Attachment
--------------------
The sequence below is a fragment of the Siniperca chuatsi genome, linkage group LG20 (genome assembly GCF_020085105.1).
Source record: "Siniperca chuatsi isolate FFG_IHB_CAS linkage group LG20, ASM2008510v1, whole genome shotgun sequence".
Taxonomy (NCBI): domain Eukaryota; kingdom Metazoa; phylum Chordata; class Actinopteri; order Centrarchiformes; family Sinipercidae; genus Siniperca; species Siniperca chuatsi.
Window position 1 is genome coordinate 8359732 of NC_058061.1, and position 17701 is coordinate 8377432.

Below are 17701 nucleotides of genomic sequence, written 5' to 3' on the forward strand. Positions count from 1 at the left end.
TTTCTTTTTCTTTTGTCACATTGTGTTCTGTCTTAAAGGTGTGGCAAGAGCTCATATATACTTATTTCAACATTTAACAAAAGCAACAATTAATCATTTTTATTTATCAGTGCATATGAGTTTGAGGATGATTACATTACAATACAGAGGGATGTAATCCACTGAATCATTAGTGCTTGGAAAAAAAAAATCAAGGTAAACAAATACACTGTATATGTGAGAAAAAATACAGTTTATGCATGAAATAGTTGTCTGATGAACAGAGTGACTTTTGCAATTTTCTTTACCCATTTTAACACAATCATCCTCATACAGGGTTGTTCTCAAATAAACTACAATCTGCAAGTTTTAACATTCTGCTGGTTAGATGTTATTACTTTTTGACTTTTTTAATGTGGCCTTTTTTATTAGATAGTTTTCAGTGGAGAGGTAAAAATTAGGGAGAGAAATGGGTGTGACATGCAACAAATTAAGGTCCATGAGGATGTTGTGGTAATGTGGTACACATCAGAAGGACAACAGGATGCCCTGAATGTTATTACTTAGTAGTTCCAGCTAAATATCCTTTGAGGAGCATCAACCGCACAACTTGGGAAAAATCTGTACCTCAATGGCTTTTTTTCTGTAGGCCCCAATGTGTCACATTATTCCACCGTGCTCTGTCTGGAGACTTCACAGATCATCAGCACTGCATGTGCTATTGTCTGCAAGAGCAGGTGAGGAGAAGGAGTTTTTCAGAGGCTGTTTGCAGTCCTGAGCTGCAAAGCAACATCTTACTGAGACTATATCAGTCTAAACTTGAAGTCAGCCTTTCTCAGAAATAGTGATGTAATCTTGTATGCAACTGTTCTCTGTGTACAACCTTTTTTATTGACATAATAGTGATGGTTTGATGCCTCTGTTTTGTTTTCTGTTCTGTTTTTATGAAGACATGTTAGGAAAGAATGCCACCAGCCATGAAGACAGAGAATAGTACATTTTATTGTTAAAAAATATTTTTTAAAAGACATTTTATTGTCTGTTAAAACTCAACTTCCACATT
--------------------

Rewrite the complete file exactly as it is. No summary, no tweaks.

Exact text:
The sequence below is a fragment of the Siniperca chuatsi genome, linkage group LG20 (genome assembly GCF_020085105.1).
Source record: "Siniperca chuatsi isolate FFG_IHB_CAS linkage group LG20, ASM2008510v1, whole genome shotgun sequence".
Taxonomy (NCBI): domain Eukaryota; kingdom Metazoa; phylum Chordata; class Actinopteri; order Centrarchiformes; family Sinipercidae; genus Siniperca; species Siniperca chuatsi.
Window position 1 is genome coordinate 8359732 of NC_058061.1, and position 17701 is coordinate 8377432.

Below are 17701 nucleotides of genomic sequence, written 5' to 3' on the forward strand. Positions count from 1 at the left end.
TTTCTTTTTCTTTTGTCACATTGTGTTCTGTCTTAAAGGTGTGGCAAGAGCTCATATATACTTATTTCAACATTTAACAAAAGCAACAATTAATCATTTTTATTTATCAGTGCATATGAGTTTGAGGATGATTACATTACAATACAGAGGGATGTAATCCACTGAATCATTAGTGCTTGGAAAAAAAAAATCAAGGTAAACAAATACACTGTATATGTGAGAAAAAATACAGTTTATGCATGAAATAGTTGTCTGATGAACAGAGTGACTTTTGCAATTTTCTTTACCCATTTTAACACAATCATCCTCATACAGGGTTGTTCTCAAATAAACTACAATCTGCAAGTTTTAACATTCTGCTGGTTAGATGTTATTACTTTTTGACTTTTTTAATGTGGCCTTTTTTATTAGATAGTTTTCAGTGGAGAGGTAAAAATTAGGGAGAGAAATGGGTGTGACATGCAACAAATTAAGGTCCATGAGGATGTTGTGGTAATGTGGTACACATCAGAAGGACAACAGGATGCCCTGAATGTTATTACTTAGTAGTTCCAGCTAAATATCCTTTGAGGAGCATCAACCGCACAACTTGGGAAAAATCTGTACCTCAATGGCTTTTTTTCTGTAGGCCCCAATGTGTCACATTATTCCACCGTGCTCTGTCTGGAGACTTCACAGATCATCAGCACTGCATGTGCTATTGTCTGCAAGAGCAGGTGAGGAGAAGGAGTTTTTCAGAGGCTGTTTGCAGTCCTGAGCTGCAAAGCAACATCTTACTGAGACTATATCAGTCTAAACTTGAAGTCAGCCTTTCTCAGAAATAGTGATGTAATCTTGTATGCAACTGTTCTCTGTGTACAACCTTTTTTATTGACATAATAGTGATGGTTTGATGCCTCTGTTTTGTTTTCTGTTCTGTTTTTATGAAGACATGTTAGGAAAGAATGCCACCAGCCATGAAGACAGAGAATAGTACATTTTATTGTTAAAAAATATTTTTTAAAAGACATTTTATTGTCTGTTAAAACTCAACTTCCACATT